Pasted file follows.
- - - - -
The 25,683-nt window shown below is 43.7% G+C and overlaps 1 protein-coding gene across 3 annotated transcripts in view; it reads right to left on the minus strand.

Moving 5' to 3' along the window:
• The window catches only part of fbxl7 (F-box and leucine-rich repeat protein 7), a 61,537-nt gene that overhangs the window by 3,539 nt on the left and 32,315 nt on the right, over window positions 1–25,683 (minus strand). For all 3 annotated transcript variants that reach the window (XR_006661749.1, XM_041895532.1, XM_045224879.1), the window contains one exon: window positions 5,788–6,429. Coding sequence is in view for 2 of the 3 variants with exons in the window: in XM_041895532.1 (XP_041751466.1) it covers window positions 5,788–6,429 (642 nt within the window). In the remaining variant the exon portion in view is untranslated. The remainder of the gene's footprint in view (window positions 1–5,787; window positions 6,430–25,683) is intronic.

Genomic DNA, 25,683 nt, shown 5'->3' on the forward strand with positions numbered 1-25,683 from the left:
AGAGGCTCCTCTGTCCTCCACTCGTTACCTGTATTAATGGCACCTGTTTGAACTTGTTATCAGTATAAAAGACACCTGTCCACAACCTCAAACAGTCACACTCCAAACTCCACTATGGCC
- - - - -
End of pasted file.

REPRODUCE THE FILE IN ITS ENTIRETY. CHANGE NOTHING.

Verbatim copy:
The 25,683-nt window shown below is 43.7% G+C and overlaps 1 protein-coding gene across 3 annotated transcripts in view; it reads right to left on the minus strand.

Moving 5' to 3' along the window:
• The window catches only part of fbxl7 (F-box and leucine-rich repeat protein 7), a 61,537-nt gene that overhangs the window by 3,539 nt on the left and 32,315 nt on the right, over window positions 1–25,683 (minus strand). For all 3 annotated transcript variants that reach the window (XR_006661749.1, XM_041895532.1, XM_045224879.1), the window contains one exon: window positions 5,788–6,429. Coding sequence is in view for 2 of the 3 variants with exons in the window: in XM_041895532.1 (XP_041751466.1) it covers window positions 5,788–6,429 (642 nt within the window). In the remaining variant the exon portion in view is untranslated. The remainder of the gene's footprint in view (window positions 1–5,787; window positions 6,430–25,683) is intronic.

Genomic DNA, 25,683 nt, shown 5'->3' on the forward strand with positions numbered 1-25,683 from the left:
AGAGGCTCCTCTGTCCTCCACTCGTTACCTGTATTAATGGCACCTGTTTGAACTTGTTATCAGTATAAAAGACACCTGTCCACAACCTCAAACAGTCACACTCCAAACTCCACTATGGCC